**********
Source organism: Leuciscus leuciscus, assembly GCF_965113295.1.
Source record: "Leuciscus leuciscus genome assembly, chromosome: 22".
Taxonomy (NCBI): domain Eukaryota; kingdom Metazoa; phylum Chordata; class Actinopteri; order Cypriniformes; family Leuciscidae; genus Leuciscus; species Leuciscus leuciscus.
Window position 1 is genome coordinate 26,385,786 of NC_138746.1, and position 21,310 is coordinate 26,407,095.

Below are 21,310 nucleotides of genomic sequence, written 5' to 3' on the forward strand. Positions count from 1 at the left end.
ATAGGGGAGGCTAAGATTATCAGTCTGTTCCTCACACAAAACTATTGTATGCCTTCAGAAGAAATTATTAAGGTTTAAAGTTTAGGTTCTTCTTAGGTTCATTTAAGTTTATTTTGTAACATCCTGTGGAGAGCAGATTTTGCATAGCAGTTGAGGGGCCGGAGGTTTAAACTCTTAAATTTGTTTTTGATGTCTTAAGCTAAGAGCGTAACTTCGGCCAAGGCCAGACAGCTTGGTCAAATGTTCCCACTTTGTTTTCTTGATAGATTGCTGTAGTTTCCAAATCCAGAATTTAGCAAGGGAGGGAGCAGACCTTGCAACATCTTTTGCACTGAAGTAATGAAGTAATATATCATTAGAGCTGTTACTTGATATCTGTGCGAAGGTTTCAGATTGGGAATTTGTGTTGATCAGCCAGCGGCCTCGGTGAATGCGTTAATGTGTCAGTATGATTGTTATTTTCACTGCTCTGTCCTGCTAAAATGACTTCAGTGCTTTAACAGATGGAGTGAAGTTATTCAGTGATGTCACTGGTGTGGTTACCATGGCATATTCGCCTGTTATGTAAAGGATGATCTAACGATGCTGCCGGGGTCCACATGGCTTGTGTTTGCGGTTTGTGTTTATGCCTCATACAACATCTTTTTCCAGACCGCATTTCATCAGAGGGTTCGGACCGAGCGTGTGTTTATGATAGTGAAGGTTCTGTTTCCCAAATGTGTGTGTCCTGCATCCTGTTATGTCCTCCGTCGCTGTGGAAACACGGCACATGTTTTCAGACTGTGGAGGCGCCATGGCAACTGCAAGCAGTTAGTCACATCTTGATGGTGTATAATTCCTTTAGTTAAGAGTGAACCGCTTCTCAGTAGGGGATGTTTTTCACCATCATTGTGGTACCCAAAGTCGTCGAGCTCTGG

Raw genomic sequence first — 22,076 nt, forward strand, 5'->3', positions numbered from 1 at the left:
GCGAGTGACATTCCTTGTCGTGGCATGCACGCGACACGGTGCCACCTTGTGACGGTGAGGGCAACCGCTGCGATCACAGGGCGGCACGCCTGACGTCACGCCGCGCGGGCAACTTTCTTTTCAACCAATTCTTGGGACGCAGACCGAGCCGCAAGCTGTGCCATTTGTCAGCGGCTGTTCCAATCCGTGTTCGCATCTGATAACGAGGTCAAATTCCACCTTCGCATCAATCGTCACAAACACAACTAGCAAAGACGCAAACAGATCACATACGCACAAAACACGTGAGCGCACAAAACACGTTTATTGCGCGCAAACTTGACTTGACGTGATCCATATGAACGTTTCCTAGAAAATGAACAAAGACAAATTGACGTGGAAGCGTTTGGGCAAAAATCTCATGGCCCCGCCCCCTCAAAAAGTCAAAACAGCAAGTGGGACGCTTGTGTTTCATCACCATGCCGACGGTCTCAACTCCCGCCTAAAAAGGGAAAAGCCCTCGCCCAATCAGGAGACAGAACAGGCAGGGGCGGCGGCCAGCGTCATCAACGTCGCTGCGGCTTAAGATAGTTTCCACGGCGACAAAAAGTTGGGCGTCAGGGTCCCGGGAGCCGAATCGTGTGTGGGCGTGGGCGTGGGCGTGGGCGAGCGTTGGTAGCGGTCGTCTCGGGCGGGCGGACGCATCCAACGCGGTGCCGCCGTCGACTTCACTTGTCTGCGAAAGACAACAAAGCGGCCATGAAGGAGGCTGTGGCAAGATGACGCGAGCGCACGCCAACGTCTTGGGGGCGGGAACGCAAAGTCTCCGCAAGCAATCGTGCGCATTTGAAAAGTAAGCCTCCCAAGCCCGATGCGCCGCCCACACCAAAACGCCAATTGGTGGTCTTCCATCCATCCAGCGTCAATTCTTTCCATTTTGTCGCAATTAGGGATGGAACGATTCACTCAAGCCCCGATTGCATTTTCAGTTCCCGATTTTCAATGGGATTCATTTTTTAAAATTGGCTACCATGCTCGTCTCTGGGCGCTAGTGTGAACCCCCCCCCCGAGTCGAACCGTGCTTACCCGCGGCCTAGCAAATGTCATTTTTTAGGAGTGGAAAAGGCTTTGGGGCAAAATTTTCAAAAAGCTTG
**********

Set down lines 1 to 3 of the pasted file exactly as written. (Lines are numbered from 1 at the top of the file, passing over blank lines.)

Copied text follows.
Source organism: Leuciscus leuciscus, assembly GCF_965113295.1.
Source record: "Leuciscus leuciscus genome assembly, chromosome: 22".
Taxonomy (NCBI): domain Eukaryota; kingdom Metazoa; phylum Chordata; class Actinopteri; order Cypriniformes; family Leuciscidae; genus Leuciscus; species Leuciscus leuciscus.